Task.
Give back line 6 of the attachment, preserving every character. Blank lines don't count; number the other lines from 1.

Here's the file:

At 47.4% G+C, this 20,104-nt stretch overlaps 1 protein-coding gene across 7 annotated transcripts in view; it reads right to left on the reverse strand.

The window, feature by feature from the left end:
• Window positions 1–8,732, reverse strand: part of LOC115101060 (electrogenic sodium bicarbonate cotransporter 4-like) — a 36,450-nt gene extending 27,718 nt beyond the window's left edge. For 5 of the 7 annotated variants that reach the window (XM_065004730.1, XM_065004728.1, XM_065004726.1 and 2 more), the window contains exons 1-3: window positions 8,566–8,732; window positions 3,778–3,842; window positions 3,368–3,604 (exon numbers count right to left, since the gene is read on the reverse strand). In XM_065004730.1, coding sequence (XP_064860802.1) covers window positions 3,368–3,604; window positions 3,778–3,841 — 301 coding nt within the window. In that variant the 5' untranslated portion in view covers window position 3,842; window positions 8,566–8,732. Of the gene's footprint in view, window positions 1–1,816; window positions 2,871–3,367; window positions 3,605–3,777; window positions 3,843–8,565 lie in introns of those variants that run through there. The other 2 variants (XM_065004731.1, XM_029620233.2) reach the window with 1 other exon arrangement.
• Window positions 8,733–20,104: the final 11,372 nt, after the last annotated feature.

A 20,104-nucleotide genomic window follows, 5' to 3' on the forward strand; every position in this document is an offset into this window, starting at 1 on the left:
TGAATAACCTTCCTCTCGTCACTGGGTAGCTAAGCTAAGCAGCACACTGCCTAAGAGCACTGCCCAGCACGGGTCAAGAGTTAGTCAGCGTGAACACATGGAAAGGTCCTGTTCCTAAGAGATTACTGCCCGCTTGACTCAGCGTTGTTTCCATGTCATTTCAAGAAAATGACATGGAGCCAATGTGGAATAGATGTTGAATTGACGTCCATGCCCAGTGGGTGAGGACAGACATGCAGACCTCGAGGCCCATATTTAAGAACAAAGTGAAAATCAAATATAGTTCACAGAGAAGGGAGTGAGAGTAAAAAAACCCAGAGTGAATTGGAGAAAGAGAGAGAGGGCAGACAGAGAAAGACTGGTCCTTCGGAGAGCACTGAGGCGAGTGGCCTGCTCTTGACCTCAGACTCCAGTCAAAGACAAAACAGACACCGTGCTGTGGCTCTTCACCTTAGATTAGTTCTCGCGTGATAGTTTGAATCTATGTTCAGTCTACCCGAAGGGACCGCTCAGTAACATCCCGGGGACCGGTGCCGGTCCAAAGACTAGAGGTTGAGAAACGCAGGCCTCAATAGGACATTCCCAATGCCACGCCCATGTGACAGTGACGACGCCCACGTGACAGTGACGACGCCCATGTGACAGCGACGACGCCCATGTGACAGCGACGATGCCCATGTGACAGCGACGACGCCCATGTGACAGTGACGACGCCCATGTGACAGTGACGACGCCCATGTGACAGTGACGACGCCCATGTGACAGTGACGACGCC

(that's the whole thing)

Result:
TGAATAACCTTCCTCTCGTCACTGGGTAGCTAAGCTAAGCAGCACACTGCCTAAGAGCACTGCCCAGCACGGGTCAAGAGTTAGTCAGCGTGAACACATGGAAAGGTCCTGTTCCTAAGAGATTACTGCCCGCTTGACTCAGCGTTGTTTCCATGTCATTTCAAGAAAATGACATGGAGCCAATGTGGAATAGATGTTGAATTGACGTCCATGCCCAGTGGGTGAGGACAGACATGCAGACCTCGAGGCCCATATTTAAGAACAAAGTGAAAATCAAATATAGTTCACAGAGAAGGGAGTGAGAGTAAAAAAACCCAGAGTGAATTGGAGAAAGAGAGAGAGGGCAGACAGAGAAAGACTGGTCCTTCGGAGAGCACTGAGGCGAGTGGCCTGCTCTTGACCTCAGACTCCAGTCAAAGACAAAACAGACACCGTGCTGTGGCTCTTCACCTTAGATTAGTTCTCGCGTGATAGTTTGAATCTATGTTCAGTCTACCCGAAGGGACCGCTCAGTAACATCCCGGGGACCGGTGCCGGTCCAAAGACTAGAGGTTGAGAAACGCAGGCCTCAATAGGACATTCCCAATGCCACGCCCATGTGACAGTGACGACGCCCACGTGACAGTGACGACGCCCATGTGACAGCGACGACGCCCATGTGACAGCGACGATGCCCATGTGACAGCGACGACGCCCATGTGACAGTGACGACGCCCATGTGACAGTGACGACGCCCATGTGACAGTGACGACGCCCATGTGACAGTGACGACGCC